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Table 4 Main findings - included studies (n = 12)

From: Quality care outcomes following transitional care interventions for older people from hospital to home: a systematic review

First author (year) Main findings
Discharge protocol & advanced practice nurse
Naylor (1990) [72] Significant reduction in rates of re-hospitalization for intervention group over the 12 weeks post discharge
No difference in length of stay
No difference in posthospital infections
Naylor (1994) [68] Intervention patients in the medical units at 6 week follow-up experienced:
Significant delay in re-hospitalization to hospital
Fewer total days of re-hospitalisation
Lower health care costs (inclusive of inpatient, clinic, home visits)
No change in functional status, mental status, self-esteem or affect
Intervention caregivers up to 12 weeks following discharge experienced:
No change in functional status, caregiving demands, family
functioning, affect
Naylor (1999) [77] Intervention group at 24 week follow-up experienced fewer:
Re-hospitalizations
Hospital days per patient
Lower costs than control group
No statistically significant differences in functional status, depression or patient satisfaction between groups
Naylor (2004) [75] The time to first admission was longer in intervention patients
At 52 weeks, intervention patients had fewer re-hospitalizations and lower total mean costs
There were short term improvements among intervention patients in quality of life (physical domain, up to 12 weeks post discharge) and satisfaction with discharge and transition care (up to 6 weeks post discharge)
Enguidanos (2012) [74] No change in re-hospitalization rates at 6 months following enrolment in the study
The intervention group experienced significantly fewer visits to GPs
There were no changes between intervention and control groups in self-efficacy or satisfaction with service
General practitioner and primary care nurse models
Weinberger (1996) [67] At 6 months following discharge:
Intervention group had significantly higher rates of re-hospitalization and if re-admitted longer in hospital stay than controls (discharge as usual).
Intervention group were significantly more satisfied with their care than controls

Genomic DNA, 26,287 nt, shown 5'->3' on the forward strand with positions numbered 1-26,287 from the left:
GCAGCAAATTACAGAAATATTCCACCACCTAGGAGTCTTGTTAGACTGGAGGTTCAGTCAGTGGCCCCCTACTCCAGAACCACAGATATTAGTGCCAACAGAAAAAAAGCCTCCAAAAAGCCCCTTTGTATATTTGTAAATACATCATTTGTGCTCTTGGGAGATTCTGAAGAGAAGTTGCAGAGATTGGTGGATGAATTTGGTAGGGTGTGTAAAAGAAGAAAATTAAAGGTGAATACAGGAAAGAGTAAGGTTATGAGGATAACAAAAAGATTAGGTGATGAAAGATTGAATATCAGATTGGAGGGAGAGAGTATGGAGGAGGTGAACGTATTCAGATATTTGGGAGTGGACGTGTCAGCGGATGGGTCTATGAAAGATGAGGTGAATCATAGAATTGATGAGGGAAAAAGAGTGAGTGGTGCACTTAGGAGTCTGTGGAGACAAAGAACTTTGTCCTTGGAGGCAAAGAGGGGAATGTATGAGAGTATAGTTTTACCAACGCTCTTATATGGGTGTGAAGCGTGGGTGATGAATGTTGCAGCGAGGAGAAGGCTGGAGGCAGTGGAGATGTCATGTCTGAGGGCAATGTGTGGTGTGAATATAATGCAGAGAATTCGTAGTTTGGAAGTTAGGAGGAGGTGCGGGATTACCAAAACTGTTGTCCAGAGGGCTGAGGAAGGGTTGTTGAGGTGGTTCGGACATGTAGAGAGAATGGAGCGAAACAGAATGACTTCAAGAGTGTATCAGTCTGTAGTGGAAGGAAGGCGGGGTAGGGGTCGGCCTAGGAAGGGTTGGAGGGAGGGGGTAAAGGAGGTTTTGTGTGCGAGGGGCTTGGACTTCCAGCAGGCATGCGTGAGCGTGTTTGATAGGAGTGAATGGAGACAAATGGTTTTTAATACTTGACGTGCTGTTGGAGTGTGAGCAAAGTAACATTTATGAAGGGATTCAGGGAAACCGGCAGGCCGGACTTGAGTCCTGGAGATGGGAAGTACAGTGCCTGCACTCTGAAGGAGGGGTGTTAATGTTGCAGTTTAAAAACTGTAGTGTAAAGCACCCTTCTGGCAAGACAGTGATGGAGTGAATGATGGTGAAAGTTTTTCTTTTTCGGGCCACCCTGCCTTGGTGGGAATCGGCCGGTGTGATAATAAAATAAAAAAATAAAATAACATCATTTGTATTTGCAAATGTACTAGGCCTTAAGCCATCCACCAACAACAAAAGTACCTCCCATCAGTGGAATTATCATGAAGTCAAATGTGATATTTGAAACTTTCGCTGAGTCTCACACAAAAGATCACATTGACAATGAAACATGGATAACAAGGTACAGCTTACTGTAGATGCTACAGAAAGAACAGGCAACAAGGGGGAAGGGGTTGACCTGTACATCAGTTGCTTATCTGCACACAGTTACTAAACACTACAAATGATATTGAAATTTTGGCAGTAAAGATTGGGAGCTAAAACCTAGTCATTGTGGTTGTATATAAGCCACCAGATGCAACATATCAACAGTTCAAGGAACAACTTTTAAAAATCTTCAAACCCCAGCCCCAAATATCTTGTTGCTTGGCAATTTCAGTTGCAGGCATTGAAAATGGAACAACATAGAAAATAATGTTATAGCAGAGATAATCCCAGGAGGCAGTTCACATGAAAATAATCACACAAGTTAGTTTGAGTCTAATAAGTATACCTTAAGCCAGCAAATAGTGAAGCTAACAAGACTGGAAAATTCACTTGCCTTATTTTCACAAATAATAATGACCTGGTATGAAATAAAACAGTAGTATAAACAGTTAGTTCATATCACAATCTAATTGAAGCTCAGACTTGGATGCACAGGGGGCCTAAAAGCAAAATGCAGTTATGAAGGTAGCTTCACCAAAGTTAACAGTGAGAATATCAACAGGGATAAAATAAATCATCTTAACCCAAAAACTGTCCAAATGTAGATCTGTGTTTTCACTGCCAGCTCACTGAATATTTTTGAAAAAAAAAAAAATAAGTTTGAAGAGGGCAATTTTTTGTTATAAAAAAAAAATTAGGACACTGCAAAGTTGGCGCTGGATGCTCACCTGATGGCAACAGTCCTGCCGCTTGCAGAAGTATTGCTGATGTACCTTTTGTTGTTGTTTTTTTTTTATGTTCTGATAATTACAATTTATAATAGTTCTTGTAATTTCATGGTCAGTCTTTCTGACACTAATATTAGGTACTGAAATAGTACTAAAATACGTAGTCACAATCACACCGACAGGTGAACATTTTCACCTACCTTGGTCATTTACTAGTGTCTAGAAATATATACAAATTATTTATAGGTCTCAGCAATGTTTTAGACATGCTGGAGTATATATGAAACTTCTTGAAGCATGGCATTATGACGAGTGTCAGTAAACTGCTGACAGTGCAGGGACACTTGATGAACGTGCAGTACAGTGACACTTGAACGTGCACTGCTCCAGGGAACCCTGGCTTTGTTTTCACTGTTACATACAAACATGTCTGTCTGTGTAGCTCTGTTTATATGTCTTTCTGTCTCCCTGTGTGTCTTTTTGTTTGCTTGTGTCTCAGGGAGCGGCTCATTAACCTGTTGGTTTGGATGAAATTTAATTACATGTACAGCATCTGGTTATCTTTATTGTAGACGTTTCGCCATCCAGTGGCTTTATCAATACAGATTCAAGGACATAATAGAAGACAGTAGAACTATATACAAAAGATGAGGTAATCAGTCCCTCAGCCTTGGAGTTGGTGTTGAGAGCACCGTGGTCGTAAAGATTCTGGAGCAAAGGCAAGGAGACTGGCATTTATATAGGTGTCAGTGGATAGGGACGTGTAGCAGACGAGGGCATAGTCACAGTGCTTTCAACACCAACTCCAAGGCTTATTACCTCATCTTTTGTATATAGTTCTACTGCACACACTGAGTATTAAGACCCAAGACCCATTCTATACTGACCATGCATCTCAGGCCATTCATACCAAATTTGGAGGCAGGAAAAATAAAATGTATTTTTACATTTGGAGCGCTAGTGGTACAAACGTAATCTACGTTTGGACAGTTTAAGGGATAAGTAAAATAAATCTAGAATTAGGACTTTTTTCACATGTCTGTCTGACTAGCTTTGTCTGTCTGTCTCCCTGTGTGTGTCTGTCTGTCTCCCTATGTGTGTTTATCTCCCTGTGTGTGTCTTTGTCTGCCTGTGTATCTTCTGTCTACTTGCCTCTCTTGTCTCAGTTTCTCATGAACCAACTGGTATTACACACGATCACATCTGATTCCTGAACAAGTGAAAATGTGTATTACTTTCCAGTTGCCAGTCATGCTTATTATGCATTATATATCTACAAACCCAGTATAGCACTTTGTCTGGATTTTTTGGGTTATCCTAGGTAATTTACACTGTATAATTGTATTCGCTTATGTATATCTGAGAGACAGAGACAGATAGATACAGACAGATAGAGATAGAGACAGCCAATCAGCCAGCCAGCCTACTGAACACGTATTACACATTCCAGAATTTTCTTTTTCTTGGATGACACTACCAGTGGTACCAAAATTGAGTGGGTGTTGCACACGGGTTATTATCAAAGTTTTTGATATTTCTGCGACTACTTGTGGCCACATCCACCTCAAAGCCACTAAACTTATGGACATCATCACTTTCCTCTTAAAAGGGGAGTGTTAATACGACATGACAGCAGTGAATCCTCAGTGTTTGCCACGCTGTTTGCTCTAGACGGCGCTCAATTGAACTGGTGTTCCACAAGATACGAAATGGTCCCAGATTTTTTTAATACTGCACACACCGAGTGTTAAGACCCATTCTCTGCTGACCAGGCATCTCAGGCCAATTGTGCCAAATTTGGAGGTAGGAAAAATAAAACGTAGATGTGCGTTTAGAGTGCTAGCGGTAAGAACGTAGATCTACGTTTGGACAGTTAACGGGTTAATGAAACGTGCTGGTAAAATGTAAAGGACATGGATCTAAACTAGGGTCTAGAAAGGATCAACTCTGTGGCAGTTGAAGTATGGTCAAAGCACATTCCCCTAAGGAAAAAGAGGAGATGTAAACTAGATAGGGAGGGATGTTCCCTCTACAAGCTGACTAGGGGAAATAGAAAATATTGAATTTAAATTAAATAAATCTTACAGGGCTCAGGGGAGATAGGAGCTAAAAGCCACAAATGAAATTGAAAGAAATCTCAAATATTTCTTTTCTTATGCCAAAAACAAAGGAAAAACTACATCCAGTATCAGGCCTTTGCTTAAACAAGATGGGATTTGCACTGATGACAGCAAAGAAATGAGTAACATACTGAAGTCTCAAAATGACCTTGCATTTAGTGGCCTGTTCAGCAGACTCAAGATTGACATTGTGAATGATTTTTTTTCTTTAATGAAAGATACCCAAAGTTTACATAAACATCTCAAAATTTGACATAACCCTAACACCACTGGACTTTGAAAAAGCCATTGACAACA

No differences in quality of life scores between groups
Quality of life scores were low in both groups
McInnes (1999) [73] At 6, 12, 26 weeks following discharge:
No significant differences in length of stay, rates of re-hospitalization or time to first re-hospitalization
Intervention patients were significantly more likely to be
Referred to community services at discharge and report that hospital staff had discussed their discharge plan with them
Intervention patients reported increased satisfaction with discharge arrangements and preparation
Preen (2005) [66] There were no differences in length of stay between groups
One week following discharge:
GPs in the intervention group were more satisfied with the documentation
Discharge communication to GPs in the intervention was significantly faster than for GPs in the control group
Patients in the intervention group reported improved satisfaction with discharge planning, access to health services, confidence with discharge, and mental quality of life
Self-management and transition coaching
Coleman (2006) [69] Intervention group had significantly lower re-hospitalization rates than the control group at 30, 90 and 180 days post discharge
Intervention group had significantly lower hospital costs than the control group at 30, 90 and 180 days post discharge
Discharge case management
Lim (2003) [76] Over 6 month follow-up period there were no differences in rates of unplanned re-hospitalizations
Intervention patients had significantly reduced length of stay (index hospitalisation)
Costs (hospital utilisation) lower in intervention patients over 6
months following discharge
No differences in costs (utilisation of community services)
between groups
Significantly improved self-reported quality of life in intervention patients at one month follow-up
No difference in caregiver burden at 1 month follow-up
Inpatient geriatric evaluation, co-management (with ward staff) and transitional care
Hansen (1995) [70] At 6 months following discharge:
People in the intervention group were significantly less likely to be re-admitted to hospital than those in the control group
There were no differences in rates of admission to nursing homes or mortality rates
Significant increase in new and unforseen problems identified following discharge in people receiving the intervention.
Intervention participants were significantly more likely to be allocated home help.
Legrain (2011) [71] Older people in the intervention group were significantly less likely to attend the emergency department or be re-admitted at 3 months following discharge
  There were no differences between groups in ED attendances or re-hospitalizations at 6 months following discharge
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